Researchers are currently supporting a complex theory, according to which invasions, rebellions, drought and famine have their role: weakened by internal quarrels, Achaeans rulers seek the support of shepherd tribes that inhabited northern Greece; these tribes were taking advantage of the difficult social and economic situation at a time to take over the Peloponnesus.

What happened to the Achaeans?

Some regions inhabited by the Achaeans (for example, Attica and northwestern Peloponnese, which in the classical era was known as Achaea), were not affected by the destruction. But important Mycenaean centers of Mycenae, Argos, Pilos or Sparta were completely ravaged.

Apparently, their inhabitants were enslaved to their new rulers: the case of Sparta is the most famous; legend has it that Lacedaemonian warriors, descendants of the Dorians, have turned the conquered Achaeans into helots, dependent peasants who worked for their masters (owners) and could even be killed by them.

But some of the Achaeans who lived in the most vulnerable regions emigrated. The handiest destinations included Attica, the Aegean islands and the west coast of Asia Minor.

However, the Late Bronze Age was a period of instability, not only in Greece but in the whole Mediterranean basin, affected by many population movements. Most likely, Achaeans deployed from the Peloponnese were also caught up in what is called “Sea Peoples’ Invasions”, periodic raids of a population conglomerate from northern Mediterranean, which led to the collapse of the Hittite Empire, to significant damages in the Levant and major efforts of Egypt to repel its attackers.

What happened to the Achaeans?

Mycenaean dagger found in grave V at Mycenae

We have more information about who the mysterious “sea peoples” are from the Egyptian monumental inscriptions from the reign of Merneptah (1213-1203 BCE) and Ramesses III (1186-1155 BCE). Thus, among Sherden (predecessors of Sardinians?), Shekelesh (predecessors of Sicilians?), Lukka (Lycians from southwestern Asia Minor?), Teresh (Tyrrhenians from Asia Minor, the predecessors of the Etruscan civilization?), the Tjeker (Teucrians near Troy?), there are also Denyen and Ekwesh which, on the basis of phonetic similarities, were identified by some researchers as Danao and Achaioi, the name by which Mycenaeans are known in Homer’s epics.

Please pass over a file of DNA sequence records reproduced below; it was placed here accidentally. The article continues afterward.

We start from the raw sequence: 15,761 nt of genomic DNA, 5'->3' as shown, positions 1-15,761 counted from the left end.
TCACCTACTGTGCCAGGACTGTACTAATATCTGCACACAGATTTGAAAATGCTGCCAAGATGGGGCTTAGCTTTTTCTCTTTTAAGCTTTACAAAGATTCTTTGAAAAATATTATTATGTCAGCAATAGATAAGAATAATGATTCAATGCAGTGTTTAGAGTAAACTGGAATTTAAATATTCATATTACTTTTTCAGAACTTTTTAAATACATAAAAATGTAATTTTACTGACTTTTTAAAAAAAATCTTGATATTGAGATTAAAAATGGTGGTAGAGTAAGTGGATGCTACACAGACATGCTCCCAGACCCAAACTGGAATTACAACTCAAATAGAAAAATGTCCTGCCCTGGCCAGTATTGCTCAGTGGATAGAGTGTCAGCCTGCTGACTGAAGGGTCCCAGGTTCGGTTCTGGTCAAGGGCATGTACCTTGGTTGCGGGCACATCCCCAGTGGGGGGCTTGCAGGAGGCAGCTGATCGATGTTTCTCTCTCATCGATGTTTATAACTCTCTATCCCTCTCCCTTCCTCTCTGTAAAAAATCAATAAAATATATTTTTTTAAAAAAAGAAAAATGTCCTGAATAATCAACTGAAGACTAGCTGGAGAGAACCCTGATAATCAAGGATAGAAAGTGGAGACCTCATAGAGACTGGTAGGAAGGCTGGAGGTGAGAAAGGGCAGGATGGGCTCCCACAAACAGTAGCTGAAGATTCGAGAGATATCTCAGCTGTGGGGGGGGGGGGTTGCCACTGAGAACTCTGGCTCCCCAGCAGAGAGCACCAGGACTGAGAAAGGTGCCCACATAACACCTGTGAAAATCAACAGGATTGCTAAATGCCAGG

Achaeans destinations outside the Aegean: Cyprus

Proponents of the hypothesis according to which displaced Achaeans from the Peloponnese was one of the “Sea Peoples” began to seek other arguments. The handiest argument was provided by Cyprus; during the Bronze Age, Cyprus came under the influence of Ugarit and of the Hittites, whose dialect was similar to that of descendants of Peloponnesian Achaeans. Legends recalled the arrival of heroes from Troy, as the Arcadian Agapenor or the Slaminian Teucer, who established the main cities of the island.

Excavations have shown that while Mycenaean housing elements have already appeared around 1350 BCE, they became popular since 1200 BCE. Ceramics and funeral rites are changing significantly, influenced by the patterns and habits of the Achaeans. Ceramics known as LH IIIC (from Late Helladic III C) appeared and was developed in Cyprus, but pit and cremation graves are also began to be certified. Moreover, around 1000 BCE, Cypriot syllabic script was already recording the first Greek name, Opheltas, engraved on three ritual bronze spits from Palaipaphos.

Achaeans destinations outside the Aegean: Palestine

Cyprus was an obvious candidate for a mass Mycenaean settlement – for Mycenaean who fled Peloponnese. Other regions are also showing signs of an Achaean migration at the turn of the Bronze and Iron Age. One of the most spectacular is the southern region of ancient Palestine, between the current Tel Aviv and Sinai Peninsula, region inhabited by Biblical Philistines in the first half of the Iron Age.